Tuesday, June 28, 2011

Effects of ALL_O_DIRECT on a TPCC workload

Recently Mark Callaghan blogged about using O_DIRECT for the InnoDB transaction log. He noted that there was not a significant performance gain if the number of concurrent connections increases. I've done my share of testing and retesting over the past months to determine how useful this is. Based on a small TPCC workload (100 warehouses, 64 connections, 1 hour test, 5 minute rampup), I've seen huge performance gains by setting ALL_O_DIRECT for the variable innodb_flush_method using Percona XtraDB.

Without using Direct I/O, the benchmark generated a TpmC score of approximately 24,500 (HP DL160 G6, 2 x Xeon E5620 2.40GHz, 16GB mem, 4x300 GB SAS, RAID-10). After setting the variable to ALL_O_DIRECT, TpmC score went up to 48,000. Huge increase. This deserves some more investigation and some more testing. I want to also try this out on some older hardware to see if similar performance gains can be achieved.

Friday, May 20, 2011

Effect of changing InnoDB Page Size

Was bored so I started playing with what the performance impact of changing the innodb page size was. Interesting results from XtraDB (which makes it oh so easy to change the page size). I won't go into the gory details but the testing performed was against a machine with 6x146GB SAS drives and a read-only sysbench test (50 million records, 10GB innodb buffer pool):

The graph shows that the good old defaults work quite nicely. I'll have to get my hands on some machines with SSD drives and try this again :)

Saturday, April 23, 2011

Covering indexes in MySQL - revisited (with benchmark)

In the process of building a new benchmark tool for Yahoo, I needed a good "guinea pig." I think I found the one by showing how much more powerful covering indexes can be with InnoDB. A covering index is one where the index itself contains all of the necessary data field(s). In other words, no need to access the data page!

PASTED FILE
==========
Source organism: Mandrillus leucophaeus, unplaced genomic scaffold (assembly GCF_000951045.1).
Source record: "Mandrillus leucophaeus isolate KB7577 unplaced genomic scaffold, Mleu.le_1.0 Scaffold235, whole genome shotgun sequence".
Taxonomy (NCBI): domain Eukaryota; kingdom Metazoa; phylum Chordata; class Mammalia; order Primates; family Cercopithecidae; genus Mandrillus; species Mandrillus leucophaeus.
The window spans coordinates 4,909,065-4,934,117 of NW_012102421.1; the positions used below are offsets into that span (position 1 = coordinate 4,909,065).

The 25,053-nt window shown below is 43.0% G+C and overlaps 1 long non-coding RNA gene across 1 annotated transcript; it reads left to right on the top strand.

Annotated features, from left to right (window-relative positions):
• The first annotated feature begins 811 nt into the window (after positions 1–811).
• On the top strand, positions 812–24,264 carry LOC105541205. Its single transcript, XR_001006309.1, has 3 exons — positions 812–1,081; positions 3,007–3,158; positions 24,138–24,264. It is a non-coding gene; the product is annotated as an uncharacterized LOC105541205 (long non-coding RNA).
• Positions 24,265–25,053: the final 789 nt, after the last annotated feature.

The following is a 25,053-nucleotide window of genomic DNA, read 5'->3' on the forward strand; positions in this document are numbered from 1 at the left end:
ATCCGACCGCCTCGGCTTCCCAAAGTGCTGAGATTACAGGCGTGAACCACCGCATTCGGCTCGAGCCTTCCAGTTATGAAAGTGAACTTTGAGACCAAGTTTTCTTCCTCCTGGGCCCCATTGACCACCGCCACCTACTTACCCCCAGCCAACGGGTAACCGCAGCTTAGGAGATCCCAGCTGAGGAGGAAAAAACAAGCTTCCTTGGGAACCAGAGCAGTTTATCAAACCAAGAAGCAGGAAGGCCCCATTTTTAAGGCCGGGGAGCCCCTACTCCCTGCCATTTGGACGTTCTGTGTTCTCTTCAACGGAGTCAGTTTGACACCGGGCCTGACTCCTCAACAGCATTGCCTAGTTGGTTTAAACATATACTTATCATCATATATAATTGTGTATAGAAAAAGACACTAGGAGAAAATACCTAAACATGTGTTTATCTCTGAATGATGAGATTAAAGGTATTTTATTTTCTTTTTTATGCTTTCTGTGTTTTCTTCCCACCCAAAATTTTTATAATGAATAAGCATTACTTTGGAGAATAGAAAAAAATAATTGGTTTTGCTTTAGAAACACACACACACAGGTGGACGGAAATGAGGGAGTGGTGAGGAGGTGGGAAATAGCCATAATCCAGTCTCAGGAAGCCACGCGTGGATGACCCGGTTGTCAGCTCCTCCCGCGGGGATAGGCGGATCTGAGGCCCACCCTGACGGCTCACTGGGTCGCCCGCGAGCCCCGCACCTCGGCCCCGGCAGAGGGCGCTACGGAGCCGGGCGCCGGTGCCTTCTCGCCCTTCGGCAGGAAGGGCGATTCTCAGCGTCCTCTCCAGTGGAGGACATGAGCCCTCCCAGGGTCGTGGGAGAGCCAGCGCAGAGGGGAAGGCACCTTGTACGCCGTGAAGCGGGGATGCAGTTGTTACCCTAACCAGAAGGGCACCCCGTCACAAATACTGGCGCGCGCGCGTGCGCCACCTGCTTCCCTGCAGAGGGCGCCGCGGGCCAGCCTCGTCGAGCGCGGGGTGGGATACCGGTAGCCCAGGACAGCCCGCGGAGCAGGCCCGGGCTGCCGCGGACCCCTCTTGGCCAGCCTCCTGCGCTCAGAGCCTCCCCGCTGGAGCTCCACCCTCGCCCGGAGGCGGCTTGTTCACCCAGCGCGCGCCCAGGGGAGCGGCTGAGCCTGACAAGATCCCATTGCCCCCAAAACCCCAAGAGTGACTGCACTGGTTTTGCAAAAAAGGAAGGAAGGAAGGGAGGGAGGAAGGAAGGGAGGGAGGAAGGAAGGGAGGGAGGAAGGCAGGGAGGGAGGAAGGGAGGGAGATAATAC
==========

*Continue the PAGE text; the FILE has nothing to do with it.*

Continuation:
Here's a sample table:
`id` int(10) unsigned NOT NULL AUTO_INCREMENT,
`entity_type` enum('Advertiser','Publisher','Network') NOT NULL DEFAULT 'Advertiser',
`managing_entity_id` int(10) unsigned DEFAULT NULL,
KEY `ix_entity_managing_entity_id` (`managing_entity_id`),

It's a wide table with 88 some odd columns with an average row length of 240 bytes.

Now to test the QPS difference between a query like this:
SELECT * FROM entity WHERE entity.managing_entity_id = X;

and a query that uses a covering index:
SELECT entity.managing_entity_id FROM entity WHERE entity.managing_entity_id = X;

I have an SQL file that contains 2000 SQL statements with fairly random ids, and I'll run my benchmark program with 4 clients a few times to get a good QPS reading (throwing out the low & high numbers).

Results with SELECT *:
Tot Q=2000,Tot T=1.757571,QPS=1137.93411475269,Min=0.0006665,Max=0.027022,90th Pctl=0.000946
Tot Q=2000,Tot T=1.770522,QPS=1129.61036349732,Min=0.0006635,Max=0.026858,90th Pctl=0.00096675
Tot Q=2000,Tot T=1.753147,QPS=1140.80564835693,Min=0.00066325,Max=0.026966,90th Pctl=0.00095175

Results with covering index:
Tot Q=2000,Tot T=0.703581,QPS=2842.60092299252,Min=0.00026625,Max=0.014821,90th Pctl=0.00035325
Tot Q=2000,Tot T=0.897792,QPS=2227.6874821785,Min=0.00026625,Max=0.04546425,90th Pctl=0.0003595
Tot Q=2000,Tot T=0.720616,QPS=2775.403266094,Min=0.000257,Max=0.01566475,90th Pctl=0.0003452

Fairly significant results. I've seen many times where SQL has been hastily written just to perform a simple check if a record exists or not. I've always tried to rationalize this with the developers I work with, but I never had the raw numbers to show the exact impact. If the query happens only a handful of times, not a huge deal. But, if it happens hundreds of thousands or millions of times per day, then that's a different story, and making a very simple rewrite of the SQL helps immensely, and could even save on cost, if you're thinking about adding another slave to spread out load.